And now, one more inconvenient but necessary item. Money.

She didn’t have much. She knew that Father had put money away for her — “In safe investments, dear, for when you’re ready to marry and have a home of your own” — but she had no way of accessing it. The pocket money she’d earned in the Freed Hotel had long been spent on greasy fish and chips and cups and cups of espresso on those nights she’d spent in the Village.

There was the money that Mother kept in a piggy bank on a kitchen shelf, and Father often left some cash in his desk drawer. She considered it for a moment then shook her head. No! She might be an ungrateful daughter, as Mother had called her more than once. She might be a rebel and a holy terror — all words that had been used, at one time or the other, to describe her. But Marjorie Burton was no thief.

Where else? Of course! A pawn shop! There were plenty of them in the Village, creepy little stores where poor people — or rich kids, trying, like her, to escape their parents — brought all kinds of different items. You got a loan based on the item’s value, which you repaid with sky-high interest. If you didn’t repay the loan, the pawnbroker was free to sell whatever you’d brought in.

Marjorie opened the jewelry box she’d gotten for her tenth birthday. Her face wore that stubborn look her parents knew and dreaded, as she remorselessly took piece after piece and placed it in a paper bag: the bracelet Aunt Dora had given her for her sweet 16; her high school graduation necklace; endless rings, bangles, and earrings from birthdays gone by.

She picked up one more necklace: gold, with a pendant that had the word “Chai” on it. She stared at it, and, smiling at her own weakness, firmly closed the clasp around her neck.

There. She would drive to a pawn shop, get herself enough money for gas and food, and be on her way.



hough their sleep the night before had been, to put it mildly, a little disturbed, Annie and Abe were smiling as they ate breakfast together. The twins had caught the school bus on time, and Artie offered to drop off Ruchele on his way to the hotel, leaving the two of them with some blessed quiet time together.

They didn’t discuss the previous night’s drama and Abe’s confession of weakness, a secret he’d kept from Annie for decades. They didn’t need to: Despite the dark lines under Annie’s eyes and a few gigantic yawns from Abe, they both felt lighter, happier as they ate their scrambled eggs and corn muffins.

Annie poured cups of strong coffee, fortifying them for the day ahead. Abe picked up the Times that was delivered daily to their door. “Mind, sweetheart, if I take a look at the news?” he asked.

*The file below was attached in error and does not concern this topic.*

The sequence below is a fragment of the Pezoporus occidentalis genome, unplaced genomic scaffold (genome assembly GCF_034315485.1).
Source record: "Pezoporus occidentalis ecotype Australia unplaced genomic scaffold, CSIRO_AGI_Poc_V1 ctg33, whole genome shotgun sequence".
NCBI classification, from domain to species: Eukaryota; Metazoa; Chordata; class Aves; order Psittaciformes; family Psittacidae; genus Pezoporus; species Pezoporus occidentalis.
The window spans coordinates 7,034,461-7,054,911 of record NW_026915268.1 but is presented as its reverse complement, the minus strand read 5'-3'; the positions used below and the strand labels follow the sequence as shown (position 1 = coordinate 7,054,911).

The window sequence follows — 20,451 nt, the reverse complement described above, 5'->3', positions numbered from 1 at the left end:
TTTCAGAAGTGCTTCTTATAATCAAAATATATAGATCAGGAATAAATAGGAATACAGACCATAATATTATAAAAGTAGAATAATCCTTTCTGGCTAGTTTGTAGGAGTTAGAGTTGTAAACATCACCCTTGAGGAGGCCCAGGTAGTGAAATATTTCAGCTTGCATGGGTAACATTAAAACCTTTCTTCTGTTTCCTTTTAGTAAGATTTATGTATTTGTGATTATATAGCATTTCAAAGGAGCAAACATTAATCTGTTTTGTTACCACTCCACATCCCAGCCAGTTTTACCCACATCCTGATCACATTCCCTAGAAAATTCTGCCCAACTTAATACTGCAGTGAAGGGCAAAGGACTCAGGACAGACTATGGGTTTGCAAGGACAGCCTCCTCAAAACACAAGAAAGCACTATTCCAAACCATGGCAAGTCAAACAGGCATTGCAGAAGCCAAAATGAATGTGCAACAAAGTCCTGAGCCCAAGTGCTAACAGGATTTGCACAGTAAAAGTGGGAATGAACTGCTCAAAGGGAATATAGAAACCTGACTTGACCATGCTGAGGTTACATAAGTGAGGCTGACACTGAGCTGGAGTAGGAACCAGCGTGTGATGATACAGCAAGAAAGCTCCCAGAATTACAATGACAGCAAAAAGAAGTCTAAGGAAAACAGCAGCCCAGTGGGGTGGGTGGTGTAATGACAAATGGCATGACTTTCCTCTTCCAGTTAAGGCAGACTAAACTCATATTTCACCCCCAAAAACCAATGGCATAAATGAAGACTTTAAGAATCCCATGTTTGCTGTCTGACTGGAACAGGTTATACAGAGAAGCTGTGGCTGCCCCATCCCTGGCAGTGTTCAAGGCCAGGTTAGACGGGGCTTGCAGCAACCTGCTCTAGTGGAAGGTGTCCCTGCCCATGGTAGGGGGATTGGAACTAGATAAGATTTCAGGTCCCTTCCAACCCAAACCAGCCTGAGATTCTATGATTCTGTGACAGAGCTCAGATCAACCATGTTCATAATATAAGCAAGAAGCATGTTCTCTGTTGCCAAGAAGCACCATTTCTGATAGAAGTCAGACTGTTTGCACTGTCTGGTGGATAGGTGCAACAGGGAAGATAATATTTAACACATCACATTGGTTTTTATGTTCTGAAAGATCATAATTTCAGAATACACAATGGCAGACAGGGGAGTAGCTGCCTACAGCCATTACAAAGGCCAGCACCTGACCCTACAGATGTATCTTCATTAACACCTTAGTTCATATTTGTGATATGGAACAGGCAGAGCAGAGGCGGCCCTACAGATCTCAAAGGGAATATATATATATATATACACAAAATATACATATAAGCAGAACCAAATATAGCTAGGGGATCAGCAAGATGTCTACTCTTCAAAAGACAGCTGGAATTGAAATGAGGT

“Sure,” Annie replied. Politics didn’t interest her at all, but she enjoyed reading that relatively new paper, The Jewish Press. She skipped the headlines and flipped through it, stopping to read some women’s columns and local news.

“Oh dear,” she said, putting down her coffee cup and frowning.

“What’s the matter?”

“Oh, Abe, remember that nice man, Chatzkel Perlstein, who owned the hotel we stayed in? The Manor House? Baruch dayan emes — he passed away.”

“Sorry to hear. He was pretty old, but seemed to be in good health.”

She skimmed the death notice. “Sounds like it was sudden. His children are sitting shivah in his hotel up in the Catskills.” She looked up. “Maybe we should make a shivah call?”

“It’s a good two-hour drive. And we hardly knew him, and we don’t know the kids at all.”

“I guess. But it was just so nice up there, so quiet, just when I needed it.”

Abe looked up from the paper. “You liked it up there? In the Catskills?”

“I really did. So green and tranquil. Far from all the honking and pushing in the city.”

Abe shifted, a little uncomfortably. “Would you consider… I know this sounds crazy but… would you want to move there?”

Annie looked at him, astonished. “What in the world do you mean?”

“You know, honey, how we talked last night about not keeping secrets?”

Annie looked apprehensive. “Yes?”

“Well, I had… not really a secret. Just something I didn’t bother telling you about, because I didn’t think you needed to know.”

“I need to know everything, Abe, if it’s about us. What is it?”

“Well, a while ago a fellow, name of Dr. Sloan, offered me a job in the new NICU in his hospital.”


“Neonatal Intensive Care Unit. They’re opening it, and they’ve offered me a position there.”

“But what does that have to do with the Catskills?”

“Well, that’s the thing. The hospital is in the Catskills. I didn’t tell you about the job offer because  I figured it was impossible, not fair to shlep you and the kids so far away. So I told him no. But he’s still bothering me about it, and he says he’s keeping the offer open. And if you really like the Catskills…” his eyes sparkled just a little, “you know, tummies and ears can get a bit boring after a while. This would be a new challenge.”

Annie’s gentle voice became uncharacteristically strident. “But Abe, we can’t… Papa… the baby… the kids… and now, Mutty gone…”

“Calm down, sweetheart. I told him I couldn’t take the job. We won’t be going anywhere.”

Annie looked around her, at the kitchen that she’d decorated so carefully, at the oven where she baked her challahs every week, at the pantry and the counters and the new GE Americana refrigerator that they had delivered just last week.

And then she looked at her husband. At his eyes.

And she saw: The sparkle was gone.

To be continued…


(Originally featured in Family First, Issue 873)